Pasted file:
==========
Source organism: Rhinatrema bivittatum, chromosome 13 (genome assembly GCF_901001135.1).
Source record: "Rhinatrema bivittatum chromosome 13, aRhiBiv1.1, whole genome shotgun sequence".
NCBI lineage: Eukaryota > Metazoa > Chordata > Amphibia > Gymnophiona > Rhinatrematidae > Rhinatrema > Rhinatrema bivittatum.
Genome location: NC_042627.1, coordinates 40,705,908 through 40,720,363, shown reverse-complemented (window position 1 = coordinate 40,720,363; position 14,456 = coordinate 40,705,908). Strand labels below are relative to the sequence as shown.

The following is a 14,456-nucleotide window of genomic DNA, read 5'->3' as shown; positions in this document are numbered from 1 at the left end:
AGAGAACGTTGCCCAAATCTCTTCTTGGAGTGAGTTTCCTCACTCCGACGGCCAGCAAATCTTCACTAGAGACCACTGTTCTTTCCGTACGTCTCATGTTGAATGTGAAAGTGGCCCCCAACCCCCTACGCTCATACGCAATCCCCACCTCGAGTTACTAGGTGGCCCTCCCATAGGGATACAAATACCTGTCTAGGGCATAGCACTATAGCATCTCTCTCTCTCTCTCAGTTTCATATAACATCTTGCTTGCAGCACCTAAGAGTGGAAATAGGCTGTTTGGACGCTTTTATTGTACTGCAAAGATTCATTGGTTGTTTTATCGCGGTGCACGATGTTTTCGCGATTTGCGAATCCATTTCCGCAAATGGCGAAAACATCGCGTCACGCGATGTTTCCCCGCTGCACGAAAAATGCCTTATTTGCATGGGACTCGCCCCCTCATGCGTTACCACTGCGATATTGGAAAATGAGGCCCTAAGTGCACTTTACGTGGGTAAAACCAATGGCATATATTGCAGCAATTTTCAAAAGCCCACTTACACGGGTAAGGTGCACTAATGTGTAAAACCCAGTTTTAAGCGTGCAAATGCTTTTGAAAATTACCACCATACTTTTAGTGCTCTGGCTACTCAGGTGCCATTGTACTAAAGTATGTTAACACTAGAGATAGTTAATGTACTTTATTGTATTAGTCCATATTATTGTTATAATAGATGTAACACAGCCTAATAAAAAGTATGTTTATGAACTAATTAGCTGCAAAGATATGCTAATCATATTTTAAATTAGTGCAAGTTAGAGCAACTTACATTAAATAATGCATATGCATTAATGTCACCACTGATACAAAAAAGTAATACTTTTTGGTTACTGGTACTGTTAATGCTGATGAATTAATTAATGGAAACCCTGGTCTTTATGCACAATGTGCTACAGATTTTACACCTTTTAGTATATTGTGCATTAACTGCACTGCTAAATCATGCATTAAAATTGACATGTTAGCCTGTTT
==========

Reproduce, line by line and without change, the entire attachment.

Source organism: Rhinatrema bivittatum, chromosome 13 (genome assembly GCF_901001135.1).
Source record: "Rhinatrema bivittatum chromosome 13, aRhiBiv1.1, whole genome shotgun sequence".
NCBI lineage: Eukaryota > Metazoa > Chordata > Amphibia > Gymnophiona > Rhinatrematidae > Rhinatrema > Rhinatrema bivittatum.
Genome location: NC_042627.1, coordinates 40,705,908 through 40,720,363, shown reverse-complemented (window position 1 = coordinate 40,720,363; position 14,456 = coordinate 40,705,908). Strand labels below are relative to the sequence as shown.

The following is a 14,456-nucleotide window of genomic DNA, read 5'->3' as shown; positions in this document are numbered from 1 at the left end:
AGAGAACGTTGCCCAAATCTCTTCTTGGAGTGAGTTTCCTCACTCCGACGGCCAGCAAATCTTCACTAGAGACCACTGTTCTTTCCGTACGTCTCATGTTGAATGTGAAAGTGGCCCCCAACCCCCTACGCTCATACGCAATCCCCACCTCGAGTTACTAGGTGGCCCTCCCATAGGGATACAAATACCTGTCTAGGGCATAGCACTATAGCATCTCTCTCTCTCTCTCAGTTTCATATAACATCTTGCTTGCAGCACCTAAGAGTGGAAATAGGCTGTTTGGACGCTTTTATTGTACTGCAAAGATTCATTGGTTGTTTTATCGCGGTGCACGATGTTTTCGCGATTTGCGAATCCATTTCCGCAAATGGCGAAAACATCGCGTCACGCGATGTTTCCCCGCTGCACGAAAAATGCCTTATTTGCATGGGACTCGCCCCCTCATGCGTTACCACTGCGATATTGGAAAATGAGGCCCTAAGTGCACTTTACGTGGGTAAAACCAATGGCATATATTGCAGCAATTTTCAAAAGCCCACTTACACGGGTAAGGTGCACTAATGTGTAAAACCCAGTTTTAAGCGTGCAAATGCTTTTGAAAATTACCACCATACTTTTAGTGCTCTGGCTACTCAGGTGCCATTGTACTAAAGTATGTTAACACTAGAGATAGTTAATGTACTTTATTGTATTAGTCCATATTATTGTTATAATAGATGTAACACAGCCTAATAAAAAGTATGTTTATGAACTAATTAGCTGCAAAGATATGCTAATCATATTTTAAATTAGTGCAAGTTAGAGCAACTTACATTAAATAATGCATATGCATTAATGTCACCACTGATACAAAAAAGTAATACTTTTTGGTTACTGGTACTGTTAATGCTGATGAATTAATTAATGGAAACCCTGGTCTTTATGCACAATGTGCTACAGATTTTACACCTTTTAGTATATTGTGCATTAACTGCACTGCTAAATCATGCATTAAAATTGACATGTTAGCCTGTTT